Famous firsts: Sevendust's Clint Lowery
14th Apr 2014 | 19:30
Plus exclusive "making of" studio footage
Atlanta-based metal kings Sevendust clearly aren't into sitting around for too long. Their ninth studio album, Black Out The Sun, is only a year old, and here they are with a fan-funded follow-up, Time Travelers & Bonfires, due out April 15.
Taking a page from their 2004 Southside Double-Wide: Acoustic Live LP, the five-piece band (guitarists Clint Lowery and John Connolly, singer Lajon Witherspoon, bassist Vincent Hornsby and drummer Morgan Rose) reconvened at Architekt Studios in Butler, N.J., where they recorded last year's set, and bathed a batch of originals and six fan-selected cuts from their catalog (Gone, Denial, Trust, Crucified, Karma and Black) in the sounds of acoustics.
While prepping to hit the road with Sevendust, Clint Lowery sat down with MusicRadar for a little something we like to call Famous Firsts. Check out the exclusive studio footage of the band below. To order Sevendust's Time Travelers & Bonfires, visit iTunes and Amazon.
What was your first guitar, and how old were you when you got it?
"My first guitar was an Aria Pro II. I was probably 12 years old when I got it. I was a drummer first, and then I started playing acoustic guitar. The Aria Pro was the first electric I ever owned. It was a good guitar, good enough to get me going."
What was the first band – or album – that made you want to be a guitarist?
"My mom and dad were in a band together called Plant & Sea. It was a '60s band, very influenced by Jimi Hendrix. It was kind of funky and of its era, a lot of vocal harmonies. My mom sang, so she added a Grace Slick element to the band. One of my earliest influences was probably the self-titled record they did back in the day. It was the first record I ever heard that made me want to play music myself."
What was the first guitar solo you learned how to play? How long did it take you to play it "correctly"?
"I was probably messing around with some Journey songs, trying to learn some of Neal Schon's licks. But the first respectable solo that I learned how to play note for note was Eruption. Learning the full piece was definitely the ultimate dream, but there were a lot of things on the way to that, bits and pieces of things. Eruption was the Mt. Everest of the time. It took me months and months to get it down.
"Randy Rhoads' solo to Over The Mountain might have been next. It took me a while to figure that one out, too, because I thought he was using a whammy bar and I found out he didn't."
What was your first really good guitar and amp?
"Probably an Ibanez, one of their earlier ones. I don't know the actual model name, but I got a proper Ibanez after the Aria Pro II. It played great, sounded great. My first good amp was a Peavey Renown, your basic two-speaker combo amp. Where I came from, that was the pinnacle amp to get; everybody wanted the Renown. I also got a Marshall Lead 20 that I thought was great, but the Peavey was the first really good one."
What was the first band you were in?
"That would have been my old band Sirius. Man, I should have trademarked the name – Sirius Satellite Radio could pay me royalties. [Laughs] I was looking through a dictionary, and I read that Sirius was the brightest star in the heavens, so I thought that was pretty cool. Sirius was me and my two buddies. We were a metal band, heavily influenced by Dio and Iron Maiden and Priest – that's what we were going for."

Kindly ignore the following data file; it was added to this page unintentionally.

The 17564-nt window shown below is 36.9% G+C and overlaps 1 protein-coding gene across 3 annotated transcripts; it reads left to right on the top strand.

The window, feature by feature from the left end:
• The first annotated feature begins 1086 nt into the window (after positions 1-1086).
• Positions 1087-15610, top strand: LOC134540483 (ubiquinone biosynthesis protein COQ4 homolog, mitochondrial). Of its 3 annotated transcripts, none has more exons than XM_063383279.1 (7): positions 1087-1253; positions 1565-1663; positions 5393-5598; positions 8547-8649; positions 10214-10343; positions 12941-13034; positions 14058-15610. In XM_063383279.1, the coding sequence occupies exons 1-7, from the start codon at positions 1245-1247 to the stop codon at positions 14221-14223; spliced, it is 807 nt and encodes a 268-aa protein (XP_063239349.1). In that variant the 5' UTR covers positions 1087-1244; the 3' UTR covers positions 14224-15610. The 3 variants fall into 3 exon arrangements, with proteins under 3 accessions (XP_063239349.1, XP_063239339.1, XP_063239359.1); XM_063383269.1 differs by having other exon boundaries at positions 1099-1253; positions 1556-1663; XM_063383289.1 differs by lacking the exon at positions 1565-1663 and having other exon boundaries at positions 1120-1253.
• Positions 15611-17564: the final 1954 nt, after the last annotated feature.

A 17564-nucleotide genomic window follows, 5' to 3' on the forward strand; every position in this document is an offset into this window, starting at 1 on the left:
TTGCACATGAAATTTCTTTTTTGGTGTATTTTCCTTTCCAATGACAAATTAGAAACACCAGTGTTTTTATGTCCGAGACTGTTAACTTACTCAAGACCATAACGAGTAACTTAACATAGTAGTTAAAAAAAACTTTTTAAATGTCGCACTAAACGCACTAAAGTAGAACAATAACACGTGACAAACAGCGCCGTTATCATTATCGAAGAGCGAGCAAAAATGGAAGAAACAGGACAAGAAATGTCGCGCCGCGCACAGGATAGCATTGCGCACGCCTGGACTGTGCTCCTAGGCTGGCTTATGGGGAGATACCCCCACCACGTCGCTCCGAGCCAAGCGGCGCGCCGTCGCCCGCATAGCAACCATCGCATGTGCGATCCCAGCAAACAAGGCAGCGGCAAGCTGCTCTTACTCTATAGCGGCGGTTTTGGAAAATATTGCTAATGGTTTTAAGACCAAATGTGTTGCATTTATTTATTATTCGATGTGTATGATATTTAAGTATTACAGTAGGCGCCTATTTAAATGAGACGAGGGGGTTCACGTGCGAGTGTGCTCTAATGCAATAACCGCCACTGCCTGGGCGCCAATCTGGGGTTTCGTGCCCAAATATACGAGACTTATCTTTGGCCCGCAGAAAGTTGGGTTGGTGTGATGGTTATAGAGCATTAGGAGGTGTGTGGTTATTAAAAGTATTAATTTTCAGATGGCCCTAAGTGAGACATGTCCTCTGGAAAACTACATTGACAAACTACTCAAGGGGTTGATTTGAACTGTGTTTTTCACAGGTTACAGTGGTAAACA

What was the first song you wrote that you thought was great?
"I wrote a song called Vander Lights when I was really young. I thought it was pretty great. It was based on this urban legend about this old guy who got his head cut off – he would hang around a railroad track. I thought it was an awesome song, if I do say so myself."
What was the first guitar you got that made you feel as though you had found "your sound"?
"Probably a Paul Reed Smith Custom 22. From the second I first placed one, it encompassed everything I wanted in a guitar. It was stable, it stayed in tune, it played great, the design was cool – the whole thing was easy to fall in love with. I've been playing them ever since my first one."
When was the first time you played to a big audience? What was that experience like?
"I guess a big audience for me was when I played a fairground with my old band Satin Dagger. That's a pretty awesome name, isn't it? Satin Dagger. We played to about 1,500 people, which was pretty remarkable to me at the time. We were getting some respect and had built up a little bit of a following. I was so nervous, man. My whole attitude was, 'Let's just do this and get it over with.'
"After we played the show, I was like, 'Wow, that happened fast!' I was hooked. It's almost like a high you wanna keep chasing your whole career. You want more crowds, bigger crowds. Believe me, I had played plenty of shows to nobody, so being on stage in front of a lot of people, I was ready for that."
Who was the first guitar hero of yours that you got a chance to meet?
"I met Eddie Van Halen and Dimebag, but I want to mention Steve Vai. Flexible was one of those records I used to listen to over and over and just try to learn the whole thing. He's such a big influence on me. I got to meet him, and I actually got to play on stage with him a little bit. It was incredible. Steve Vai is my favorite guitar player, by far. And he's super-nice, too – I couldn't believe it. One of those times when it was cool to meet your hero, you know?"
What was the first thing you bought when you got your first big check from playing music?
"You know what stinks? We never got any huge lump sums at one time; it's all been checks that just gradually get a little better. I got a car – does that count? I bought an Infiniti SUV. That's one of the first things I got that was kind of decent. I also bought a house in Kentucky – I guess that's kind of extravagant. I don't have it anymore, though." [Laughs]